There are some cases when a company establishes its own root certification authority (CA) by creating a self-signed root certificate then issuing some certificates for intermediate CAs signed by the root certificate and finally the intermediate (issuing) CAs are issuing certificates for the company’s internal sites.
In this article I’m not going to go into the details of all the issues related to the home-grown root certificates but I’ll give some recipes.
How to add a custom root certificate to a Windows git client
First of all you need to export the root certificate. Try to use Microsoft Internet Explorer or Google Chrome. Firefox uses it’s own approach for working with PKI certificates and doesn’t show custom root or intermediate certificates sometimes.
The following instruction is for Internet Explorer 11 but other versions of IE or Chrome should be similar.
- Open the link to your git repository https://my.site.com/git/ When you access it the first time you might need to export the root certificate into the Windows root CA storage.
- Click on the small lock icon at the end of the address bar and select “View certificates”.
- Select “Certification Path” tab – you should see a certificates hierarchy e.g. “Awesome Root CA”, “Awesome Issuing CA” and “my.site.com”.
- Select “Awesome Root CA” certificate and click “View Certificate”.
- Go to the “Details” tab and click “Copy to File…” button.
Note: In some cases, in order to enable this button, you need to start IE using “Run as administrator” option.
- Click “Next” and select “Base-64 encoded X.509 (.CER) and then “Next”.
- Click “Browse” navigate to the folder where you are going to keep your certificates (e.g C:\my_certificates).
- Select a file name (e.g my.site.com), click “Next” and then “Finish.
Now you have to configure Git to trust the root certificate, e.g.:
>git config --global http.https://my.site.com.sslCAInfo C:\my_certificates\my.site.com.cer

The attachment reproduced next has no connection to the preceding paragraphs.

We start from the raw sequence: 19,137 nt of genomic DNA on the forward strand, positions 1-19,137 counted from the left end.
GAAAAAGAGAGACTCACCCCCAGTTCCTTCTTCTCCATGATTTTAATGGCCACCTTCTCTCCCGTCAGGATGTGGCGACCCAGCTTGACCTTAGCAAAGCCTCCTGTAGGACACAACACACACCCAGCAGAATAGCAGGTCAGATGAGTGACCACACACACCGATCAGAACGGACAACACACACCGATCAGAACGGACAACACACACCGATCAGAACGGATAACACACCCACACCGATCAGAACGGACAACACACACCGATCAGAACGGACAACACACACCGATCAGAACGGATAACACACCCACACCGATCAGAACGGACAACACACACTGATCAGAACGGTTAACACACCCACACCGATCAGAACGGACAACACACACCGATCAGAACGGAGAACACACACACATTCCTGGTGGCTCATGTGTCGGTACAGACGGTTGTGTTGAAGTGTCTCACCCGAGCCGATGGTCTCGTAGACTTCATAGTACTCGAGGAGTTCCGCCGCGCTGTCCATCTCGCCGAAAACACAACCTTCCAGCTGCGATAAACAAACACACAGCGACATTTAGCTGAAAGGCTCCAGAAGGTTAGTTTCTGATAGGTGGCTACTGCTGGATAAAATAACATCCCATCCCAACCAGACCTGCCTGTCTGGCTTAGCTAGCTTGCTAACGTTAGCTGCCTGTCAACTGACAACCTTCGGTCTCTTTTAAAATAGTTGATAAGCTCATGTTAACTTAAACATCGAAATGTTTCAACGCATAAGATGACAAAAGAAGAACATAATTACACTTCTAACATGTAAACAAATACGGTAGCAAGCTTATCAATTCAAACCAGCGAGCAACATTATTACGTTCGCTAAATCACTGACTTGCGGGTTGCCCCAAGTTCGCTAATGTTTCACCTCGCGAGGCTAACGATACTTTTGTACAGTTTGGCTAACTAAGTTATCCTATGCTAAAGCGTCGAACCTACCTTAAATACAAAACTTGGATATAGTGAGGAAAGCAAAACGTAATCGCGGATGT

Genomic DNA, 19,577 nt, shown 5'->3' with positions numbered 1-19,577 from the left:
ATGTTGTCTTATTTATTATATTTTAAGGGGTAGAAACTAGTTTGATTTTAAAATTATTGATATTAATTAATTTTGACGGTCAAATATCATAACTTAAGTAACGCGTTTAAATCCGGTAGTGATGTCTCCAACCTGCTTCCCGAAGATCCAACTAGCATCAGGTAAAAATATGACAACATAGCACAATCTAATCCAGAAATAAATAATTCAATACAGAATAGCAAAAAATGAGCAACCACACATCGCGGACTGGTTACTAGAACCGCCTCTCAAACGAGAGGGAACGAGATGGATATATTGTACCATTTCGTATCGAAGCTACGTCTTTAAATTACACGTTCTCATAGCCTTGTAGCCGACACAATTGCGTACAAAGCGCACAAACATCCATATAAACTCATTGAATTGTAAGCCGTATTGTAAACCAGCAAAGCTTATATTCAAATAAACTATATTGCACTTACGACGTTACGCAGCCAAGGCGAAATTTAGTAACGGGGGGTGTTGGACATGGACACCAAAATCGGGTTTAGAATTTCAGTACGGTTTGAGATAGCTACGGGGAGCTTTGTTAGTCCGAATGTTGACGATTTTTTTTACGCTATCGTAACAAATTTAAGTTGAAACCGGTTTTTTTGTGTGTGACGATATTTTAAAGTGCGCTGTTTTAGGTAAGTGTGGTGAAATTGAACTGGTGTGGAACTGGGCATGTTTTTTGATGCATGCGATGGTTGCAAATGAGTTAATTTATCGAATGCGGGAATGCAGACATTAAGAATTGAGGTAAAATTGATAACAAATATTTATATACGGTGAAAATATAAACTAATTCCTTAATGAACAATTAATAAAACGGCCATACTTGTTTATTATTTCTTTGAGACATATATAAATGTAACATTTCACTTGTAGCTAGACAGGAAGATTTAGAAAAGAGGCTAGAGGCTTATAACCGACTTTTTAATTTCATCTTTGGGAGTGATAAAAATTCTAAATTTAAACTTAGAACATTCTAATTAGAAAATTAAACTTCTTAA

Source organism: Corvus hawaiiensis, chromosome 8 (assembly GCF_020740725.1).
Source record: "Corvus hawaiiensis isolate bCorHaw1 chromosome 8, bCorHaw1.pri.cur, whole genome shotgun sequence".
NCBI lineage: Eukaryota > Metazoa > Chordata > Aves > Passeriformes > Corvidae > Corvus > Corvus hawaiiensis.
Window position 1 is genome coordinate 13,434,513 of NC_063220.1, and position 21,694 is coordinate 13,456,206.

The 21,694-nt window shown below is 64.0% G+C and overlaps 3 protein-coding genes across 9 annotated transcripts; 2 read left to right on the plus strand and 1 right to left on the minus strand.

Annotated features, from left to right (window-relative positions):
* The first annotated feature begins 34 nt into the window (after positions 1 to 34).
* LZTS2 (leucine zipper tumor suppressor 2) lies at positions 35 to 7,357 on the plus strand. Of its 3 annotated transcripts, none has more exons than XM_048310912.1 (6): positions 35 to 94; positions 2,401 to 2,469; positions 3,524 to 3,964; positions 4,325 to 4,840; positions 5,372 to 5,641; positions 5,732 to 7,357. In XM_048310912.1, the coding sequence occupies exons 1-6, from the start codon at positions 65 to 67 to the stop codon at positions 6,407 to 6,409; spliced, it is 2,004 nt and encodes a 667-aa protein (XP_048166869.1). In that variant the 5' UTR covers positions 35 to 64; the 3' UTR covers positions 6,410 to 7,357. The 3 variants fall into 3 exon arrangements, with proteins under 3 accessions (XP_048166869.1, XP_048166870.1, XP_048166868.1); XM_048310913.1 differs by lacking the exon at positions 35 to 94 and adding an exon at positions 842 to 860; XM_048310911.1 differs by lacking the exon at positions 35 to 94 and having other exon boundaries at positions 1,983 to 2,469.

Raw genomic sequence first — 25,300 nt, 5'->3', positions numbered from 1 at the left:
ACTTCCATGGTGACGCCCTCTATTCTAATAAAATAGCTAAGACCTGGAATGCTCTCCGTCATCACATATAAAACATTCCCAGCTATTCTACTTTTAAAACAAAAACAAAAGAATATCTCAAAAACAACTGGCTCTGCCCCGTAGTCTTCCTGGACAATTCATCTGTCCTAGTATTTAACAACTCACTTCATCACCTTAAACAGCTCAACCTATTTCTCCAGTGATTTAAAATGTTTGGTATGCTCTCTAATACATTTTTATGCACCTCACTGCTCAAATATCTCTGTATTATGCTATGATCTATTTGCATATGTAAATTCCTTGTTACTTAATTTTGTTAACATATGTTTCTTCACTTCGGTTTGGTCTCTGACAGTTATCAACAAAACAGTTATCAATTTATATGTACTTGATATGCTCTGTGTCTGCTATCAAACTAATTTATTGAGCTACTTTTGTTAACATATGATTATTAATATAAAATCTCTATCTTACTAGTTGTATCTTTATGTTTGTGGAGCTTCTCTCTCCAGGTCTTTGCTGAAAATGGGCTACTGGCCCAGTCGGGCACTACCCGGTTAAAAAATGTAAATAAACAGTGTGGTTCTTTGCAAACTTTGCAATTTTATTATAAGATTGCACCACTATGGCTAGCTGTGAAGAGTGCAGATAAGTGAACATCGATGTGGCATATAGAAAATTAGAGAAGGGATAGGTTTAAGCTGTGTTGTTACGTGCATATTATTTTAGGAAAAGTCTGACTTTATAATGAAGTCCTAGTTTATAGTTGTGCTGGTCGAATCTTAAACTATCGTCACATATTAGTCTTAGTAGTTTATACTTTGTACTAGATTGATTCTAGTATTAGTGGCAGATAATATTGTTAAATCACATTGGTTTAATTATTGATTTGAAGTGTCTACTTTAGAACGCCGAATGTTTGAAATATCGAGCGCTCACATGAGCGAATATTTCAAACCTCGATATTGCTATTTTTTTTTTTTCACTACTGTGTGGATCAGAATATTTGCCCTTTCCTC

You can also check to make sure Git was configured properly:
>git config --global --get http.https://my.site.com.sslCAInfo
How to set up VSTS Agent to run on Ubuntu using a custom root certificate.
- Crate a folder for your VM (e.g. BuildAgent)
> mkdir BuildAgent > cd BuildAgent
- Using the procedure described above you need to obtain the root certificate for your TFS server (e.g. my.site.com) and save it to BuildAgent folder.
- Create Vagrant file for Ubuntu
\BuildAgent> vagrant init ubuntu/trusty64
- Create VM using Vagrant
\BuildAgent> vagrant up
- Connect to the VM using putty
\BuildAgent> vagrant putty
Assuming that your you’ve got your root certificate as \BuildAgent\my.site.com.cer copy the certificate to your certificates folder and rename to my.site.com.crt (the renaming part is quite important otherwise the certificate won’t be found by update-ca-certificates).
~/$ sudo cp /vagrant/my.site.com.cer /usr/local/share/ca-certificates/my.site.com.crt
Merge the certificate with the rest of the root certificates.
The command response should contain something like:
Updating certificates in /etc/ssl/certs... 1 added, 0 removed; done.
You can also check if the certificate was successfully merged by opening /etc/ssl/certs/ca-certificates.crt and scrolling to the end.
Now you might want to install the TFS agent and start it. In this example I’m using Kerberos authentication providing “–auth negotiate” alongside with the user name and password.
~/$ sudo apt-get install -y libunwind8 libcurl3 libicu52 ~/$ mkdir Downloads && cd Downloads ~/Downloads$ curl -kSLO https://github.com/Microsoft/vsts-agent/releases/download/v2.99.0/vsts-agent-linux-2.99.0-0428.tar.gz ~/Downloads$ cd .. ~/$ mkdir myagent && cd myagent ~/myagent$ tar zxvf ~/Downloads/vsts-agent-linux-2.99.0-0428.tar.gz ~/myagent$ ./run.sh --url https://my.site.com/tfs --agent myagent --pool default --auth negotiate --username DOMAIN\\user --password ********